Identification tips for trouts and salmons
- Length: 20 to 30 inches
- Weight: 2 to 8 pounds
- Coloring: steel-blue, blue-green, yellow-green to almost brown on back; silvery sides; silvery white below
- Common Names: steelhead trout, coast rainbow trout, silver trout
- Found in Lakes: Stocked in Michigan, Huron, Ontario, Erie, and Superior
These attractive game fish strike aggressively, fight valiantly and are an angler's joy. The first rainbow trout planted in the Great Lakes were probably "steelheads." This is a strain of rainbow trout that migrates into the ocean before returning to spawn in their freshwater home streams. Rainbows have adapted well, moving in and out of the Great Lakes much as they would the ocean. As might be expected, they range widely throughout Lake Michigan and Lake Huron. Tagging has revealed that some migrate as far north as the Canadian tributaries of Lake Superior.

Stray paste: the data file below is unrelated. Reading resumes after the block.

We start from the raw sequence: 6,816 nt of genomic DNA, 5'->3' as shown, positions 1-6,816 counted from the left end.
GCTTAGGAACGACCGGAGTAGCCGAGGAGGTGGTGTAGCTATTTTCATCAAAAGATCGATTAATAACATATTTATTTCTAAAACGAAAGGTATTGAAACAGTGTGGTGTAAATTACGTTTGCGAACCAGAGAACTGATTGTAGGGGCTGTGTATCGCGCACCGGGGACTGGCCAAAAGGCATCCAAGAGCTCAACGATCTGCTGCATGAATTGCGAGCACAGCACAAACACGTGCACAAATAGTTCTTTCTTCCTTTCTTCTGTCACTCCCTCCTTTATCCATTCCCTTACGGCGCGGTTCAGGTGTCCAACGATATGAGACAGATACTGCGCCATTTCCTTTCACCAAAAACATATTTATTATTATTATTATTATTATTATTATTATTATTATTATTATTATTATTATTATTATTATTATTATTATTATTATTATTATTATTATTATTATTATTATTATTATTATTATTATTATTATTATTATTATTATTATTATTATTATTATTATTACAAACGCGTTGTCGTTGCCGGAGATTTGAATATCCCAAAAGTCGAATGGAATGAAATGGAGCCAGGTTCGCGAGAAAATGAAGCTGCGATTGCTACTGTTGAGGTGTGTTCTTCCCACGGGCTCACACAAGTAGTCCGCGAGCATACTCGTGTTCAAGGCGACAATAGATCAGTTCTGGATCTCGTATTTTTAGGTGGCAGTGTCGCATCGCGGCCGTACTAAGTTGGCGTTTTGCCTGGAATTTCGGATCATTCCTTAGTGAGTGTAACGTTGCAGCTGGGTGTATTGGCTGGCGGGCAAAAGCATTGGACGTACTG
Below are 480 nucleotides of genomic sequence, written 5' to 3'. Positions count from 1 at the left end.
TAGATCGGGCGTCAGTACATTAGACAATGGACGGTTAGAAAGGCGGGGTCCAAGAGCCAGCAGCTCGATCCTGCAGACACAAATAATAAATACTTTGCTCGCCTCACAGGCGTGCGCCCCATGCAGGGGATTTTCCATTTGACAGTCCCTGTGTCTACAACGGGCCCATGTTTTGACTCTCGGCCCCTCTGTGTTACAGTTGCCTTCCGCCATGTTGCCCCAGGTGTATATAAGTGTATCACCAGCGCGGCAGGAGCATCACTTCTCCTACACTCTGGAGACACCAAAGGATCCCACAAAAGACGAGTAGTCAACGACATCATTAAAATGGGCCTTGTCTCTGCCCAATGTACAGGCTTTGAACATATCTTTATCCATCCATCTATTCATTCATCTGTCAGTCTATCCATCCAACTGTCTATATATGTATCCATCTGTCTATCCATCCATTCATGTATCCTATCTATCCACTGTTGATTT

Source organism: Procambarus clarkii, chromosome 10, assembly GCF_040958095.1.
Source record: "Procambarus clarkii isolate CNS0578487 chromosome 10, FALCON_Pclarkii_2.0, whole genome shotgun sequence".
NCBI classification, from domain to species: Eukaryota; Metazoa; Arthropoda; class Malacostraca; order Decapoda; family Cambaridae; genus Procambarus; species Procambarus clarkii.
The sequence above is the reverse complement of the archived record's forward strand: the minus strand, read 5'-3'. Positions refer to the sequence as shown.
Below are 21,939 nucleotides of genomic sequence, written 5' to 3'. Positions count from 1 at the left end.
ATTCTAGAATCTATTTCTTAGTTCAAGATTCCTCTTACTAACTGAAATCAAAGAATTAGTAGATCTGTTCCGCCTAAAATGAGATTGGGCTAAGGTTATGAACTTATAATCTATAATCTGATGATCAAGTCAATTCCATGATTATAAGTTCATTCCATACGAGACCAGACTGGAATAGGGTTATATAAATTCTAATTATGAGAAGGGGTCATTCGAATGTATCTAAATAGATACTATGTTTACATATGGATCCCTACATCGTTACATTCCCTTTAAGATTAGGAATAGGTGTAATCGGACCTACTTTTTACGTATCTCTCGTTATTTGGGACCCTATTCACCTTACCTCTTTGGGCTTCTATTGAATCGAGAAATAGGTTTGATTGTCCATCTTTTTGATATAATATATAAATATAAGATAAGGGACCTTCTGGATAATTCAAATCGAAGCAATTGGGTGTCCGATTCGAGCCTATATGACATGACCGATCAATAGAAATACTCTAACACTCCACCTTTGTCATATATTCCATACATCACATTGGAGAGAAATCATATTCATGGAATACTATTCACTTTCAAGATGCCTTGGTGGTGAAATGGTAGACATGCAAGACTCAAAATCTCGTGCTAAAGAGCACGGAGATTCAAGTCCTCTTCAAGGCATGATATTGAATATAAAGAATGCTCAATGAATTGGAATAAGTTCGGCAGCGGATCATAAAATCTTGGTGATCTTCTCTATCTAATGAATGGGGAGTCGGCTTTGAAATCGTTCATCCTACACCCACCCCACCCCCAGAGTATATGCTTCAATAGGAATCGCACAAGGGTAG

Rainbow trout seldom swim deeper than 35 feet along the Great Lakes shores and are easily located. In forage-rich Lake Michigan, they grow 30-32 inches long and may reach 16 pounds by the time they are five years old.
Rainbow trout reproduce naturally in Lake Superior's tributaries and in some Lake Michigan tributaries as well. Unlike Pacific salmon, the rainbow survives after spawning and may spawn two or three times during its life.
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copyright University of Wisconsin Sea Grant Institute
Brook Trout illustration copyright 1998 Gina Mikel
Rainbow trout photograph (c) Shedd Aquarium (e-mail)
Drawing from Wisconsin Department of Natural Resources
Last updated 05 February 2002 by Seaman